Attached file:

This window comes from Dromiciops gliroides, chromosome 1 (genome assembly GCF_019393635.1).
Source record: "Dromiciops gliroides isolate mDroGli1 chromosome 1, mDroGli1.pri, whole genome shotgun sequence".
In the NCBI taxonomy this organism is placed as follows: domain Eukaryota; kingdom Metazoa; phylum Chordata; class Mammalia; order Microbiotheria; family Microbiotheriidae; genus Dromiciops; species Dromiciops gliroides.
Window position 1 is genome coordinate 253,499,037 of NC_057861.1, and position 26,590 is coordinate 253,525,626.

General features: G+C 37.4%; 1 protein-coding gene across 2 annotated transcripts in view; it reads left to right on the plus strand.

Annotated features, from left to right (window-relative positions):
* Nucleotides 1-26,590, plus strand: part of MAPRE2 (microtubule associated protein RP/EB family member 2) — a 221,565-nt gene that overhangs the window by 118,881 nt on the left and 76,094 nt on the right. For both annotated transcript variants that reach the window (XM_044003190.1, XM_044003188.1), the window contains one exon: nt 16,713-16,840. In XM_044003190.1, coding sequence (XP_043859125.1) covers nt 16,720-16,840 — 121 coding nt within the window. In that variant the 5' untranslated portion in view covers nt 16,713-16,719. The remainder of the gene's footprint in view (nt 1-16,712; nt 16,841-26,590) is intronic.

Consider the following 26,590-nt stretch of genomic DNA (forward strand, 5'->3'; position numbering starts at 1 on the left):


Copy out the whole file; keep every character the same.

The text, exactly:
This window comes from Dromiciops gliroides, chromosome 1 (genome assembly GCF_019393635.1).
Source record: "Dromiciops gliroides isolate mDroGli1 chromosome 1, mDroGli1.pri, whole genome shotgun sequence".
In the NCBI taxonomy this organism is placed as follows: domain Eukaryota; kingdom Metazoa; phylum Chordata; class Mammalia; order Microbiotheria; family Microbiotheriidae; genus Dromiciops; species Dromiciops gliroides.
Window position 1 is genome coordinate 253,499,037 of NC_057861.1, and position 26,590 is coordinate 253,525,626.

General features: G+C 37.4%; 1 protein-coding gene across 2 annotated transcripts in view; it reads left to right on the plus strand.

Annotated features, from left to right (window-relative positions):
* Nucleotides 1-26,590, plus strand: part of MAPRE2 (microtubule associated protein RP/EB family member 2) — a 221,565-nt gene that overhangs the window by 118,881 nt on the left and 76,094 nt on the right. For both annotated transcript variants that reach the window (XM_044003190.1, XM_044003188.1), the window contains one exon: nt 16,713-16,840. In XM_044003190.1, coding sequence (XP_043859125.1) covers nt 16,720-16,840 — 121 coding nt within the window. In that variant the 5' untranslated portion in view covers nt 16,713-16,719. The remainder of the gene's footprint in view (nt 1-16,712; nt 16,841-26,590) is intronic.

Consider the following 26,590-nt stretch of genomic DNA (forward strand, 5'->3'; position numbering starts at 1 on the left):